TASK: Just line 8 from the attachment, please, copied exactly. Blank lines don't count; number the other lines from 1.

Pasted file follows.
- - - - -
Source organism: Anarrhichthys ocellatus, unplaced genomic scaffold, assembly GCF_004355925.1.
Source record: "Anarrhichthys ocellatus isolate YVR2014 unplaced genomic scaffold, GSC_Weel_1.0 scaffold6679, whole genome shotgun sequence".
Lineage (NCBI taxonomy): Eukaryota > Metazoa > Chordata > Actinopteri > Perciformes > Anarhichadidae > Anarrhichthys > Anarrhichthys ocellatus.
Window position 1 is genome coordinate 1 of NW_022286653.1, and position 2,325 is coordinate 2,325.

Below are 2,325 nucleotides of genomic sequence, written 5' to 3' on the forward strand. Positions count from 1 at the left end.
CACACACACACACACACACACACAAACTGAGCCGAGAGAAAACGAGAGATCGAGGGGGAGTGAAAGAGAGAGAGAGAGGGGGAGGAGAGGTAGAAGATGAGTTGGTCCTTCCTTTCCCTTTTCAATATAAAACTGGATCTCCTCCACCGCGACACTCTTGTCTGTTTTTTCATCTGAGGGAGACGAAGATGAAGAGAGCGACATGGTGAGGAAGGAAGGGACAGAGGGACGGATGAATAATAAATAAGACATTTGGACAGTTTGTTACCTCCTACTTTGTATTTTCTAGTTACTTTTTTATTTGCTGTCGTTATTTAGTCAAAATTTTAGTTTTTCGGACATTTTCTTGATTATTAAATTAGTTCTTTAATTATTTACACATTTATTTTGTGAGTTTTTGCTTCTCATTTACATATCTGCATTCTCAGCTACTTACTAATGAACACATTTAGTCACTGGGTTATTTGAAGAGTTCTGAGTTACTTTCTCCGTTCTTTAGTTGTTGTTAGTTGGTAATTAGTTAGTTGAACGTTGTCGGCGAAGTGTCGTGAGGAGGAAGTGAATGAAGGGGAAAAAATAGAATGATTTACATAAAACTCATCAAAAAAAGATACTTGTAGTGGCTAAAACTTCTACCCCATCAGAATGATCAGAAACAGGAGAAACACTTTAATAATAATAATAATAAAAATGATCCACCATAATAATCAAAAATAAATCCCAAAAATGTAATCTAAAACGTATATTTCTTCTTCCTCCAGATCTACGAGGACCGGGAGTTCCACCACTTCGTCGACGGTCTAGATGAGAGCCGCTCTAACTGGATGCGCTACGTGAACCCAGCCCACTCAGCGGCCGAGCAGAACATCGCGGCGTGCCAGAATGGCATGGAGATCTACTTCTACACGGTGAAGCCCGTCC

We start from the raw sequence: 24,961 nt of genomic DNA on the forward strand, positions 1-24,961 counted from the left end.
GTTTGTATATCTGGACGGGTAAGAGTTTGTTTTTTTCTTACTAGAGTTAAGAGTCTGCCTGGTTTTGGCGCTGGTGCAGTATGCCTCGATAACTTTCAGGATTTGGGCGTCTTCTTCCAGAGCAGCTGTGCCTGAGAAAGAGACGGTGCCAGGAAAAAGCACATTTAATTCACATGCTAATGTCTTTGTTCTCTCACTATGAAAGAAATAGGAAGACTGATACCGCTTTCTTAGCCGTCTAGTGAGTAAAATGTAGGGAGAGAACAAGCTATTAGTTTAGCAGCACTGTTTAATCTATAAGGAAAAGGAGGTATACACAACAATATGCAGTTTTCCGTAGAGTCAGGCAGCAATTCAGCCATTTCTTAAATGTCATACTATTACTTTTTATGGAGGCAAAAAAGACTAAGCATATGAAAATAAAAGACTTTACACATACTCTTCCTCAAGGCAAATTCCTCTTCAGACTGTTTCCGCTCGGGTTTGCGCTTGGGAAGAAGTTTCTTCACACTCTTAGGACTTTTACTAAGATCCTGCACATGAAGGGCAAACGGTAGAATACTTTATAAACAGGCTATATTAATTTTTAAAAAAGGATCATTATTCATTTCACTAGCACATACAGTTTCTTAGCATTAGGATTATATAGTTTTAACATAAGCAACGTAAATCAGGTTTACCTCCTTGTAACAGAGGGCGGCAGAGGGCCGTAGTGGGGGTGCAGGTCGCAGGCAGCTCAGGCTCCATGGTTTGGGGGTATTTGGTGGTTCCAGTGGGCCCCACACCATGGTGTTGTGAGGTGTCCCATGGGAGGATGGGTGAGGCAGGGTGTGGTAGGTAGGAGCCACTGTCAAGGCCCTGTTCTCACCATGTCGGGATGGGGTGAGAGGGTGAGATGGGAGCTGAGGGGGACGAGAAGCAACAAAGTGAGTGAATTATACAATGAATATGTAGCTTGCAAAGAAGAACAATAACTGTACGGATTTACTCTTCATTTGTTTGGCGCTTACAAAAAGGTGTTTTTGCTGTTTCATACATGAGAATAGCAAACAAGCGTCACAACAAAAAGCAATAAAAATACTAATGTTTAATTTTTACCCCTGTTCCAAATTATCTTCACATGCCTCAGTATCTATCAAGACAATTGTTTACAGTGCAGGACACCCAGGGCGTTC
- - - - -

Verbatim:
GTTTGTATATCTGGACGGGTAAGAGTTTGTTTTTTTCTTACTAGAGTTAAGAGTCTGCCTGGTTTTGGCGCTGGTGCAGTATGCCTCGATAACTTTCAGGATTTGGGCGTCTTCTTCCAGAGCAGCTGTGCCTGAGAAAGAGACGGTGCCAGGAAAAAGCACATTTAATTCACATGCTAATGTCTTTGTTCTCTCACTATGAAAGAAATAGGAAGACTGATACCGCTTTCTTAGCCGTCTAGTGAGTAAAATGTAGGGAGAGAACAAGCTATTAGTTTAGCAGCACTGTTTAATCTATAAGGAAAAGGAGGTATACACAACAATATGCAGTTTTCCGTAGAGTCAGGCAGCAATTCAGCCATTTCTTAAATGTCATACTATTACTTTTTATGGAGGCAAAAAAGACTAAGCATATGAAAATAAAAGACTTTACACATACTCTTCCTCAAGGCAAATTCCTCTTCAGACTGTTTCCGCTCGGGTTTGCGCTTGGGAAGAAGTTTCTTCACACTCTTAGGACTTTTACTAAGATCCTGCACATGAAGGGCAAACGGTAGAATACTTTATAAACAGGCTATATTAATTTTTAAAAAAGGATCATTATTCATTTCACTAGCACATACAGTTTCTTAGCATTAGGATTATATAGTTTTAACATAAGCAACGTAAATCAGGTTTACCTCCTTGTAACAGAGGGCGGCAGAGGGCCGTAGTGGGGGTGCAGGTCGCAGGCAGCTCAGGCTCCATGGTTTGGGGGTATTTGGTGGTTCCAGTGGGCCCCACACCATGGTGTTGTGAGGTGTCCCATGGGAGGATGGGTGAGGCAGGGTGTGGTAGGTAGGAGCCACTGTCAAGGCCCTGTTCTCACCATGTCGGGATGGGGTGAGAGGGTGAGATGGGAGCTGAGGGGGACGAGAAGCAACAAAGTGAGTGAATTATACAATGAATATGTAGCTTGCAAAGAAGAACAATAACTGTACGGATTTACTCTTCATTTGTTTGGCGCTTACAAAAAGGTGTTTTTGCTGTTTCATACATGAGAATAGCAAACAAGCGTCACAACAAAAAGCAATAAAAATACTAATGTTTAATTTTTACCCCTGTTCCAAATTATCTTCACATGCCTCAGTATCTATCAAGACAATTGTTTACAGTGCAGGACACCCAGGGCGTTC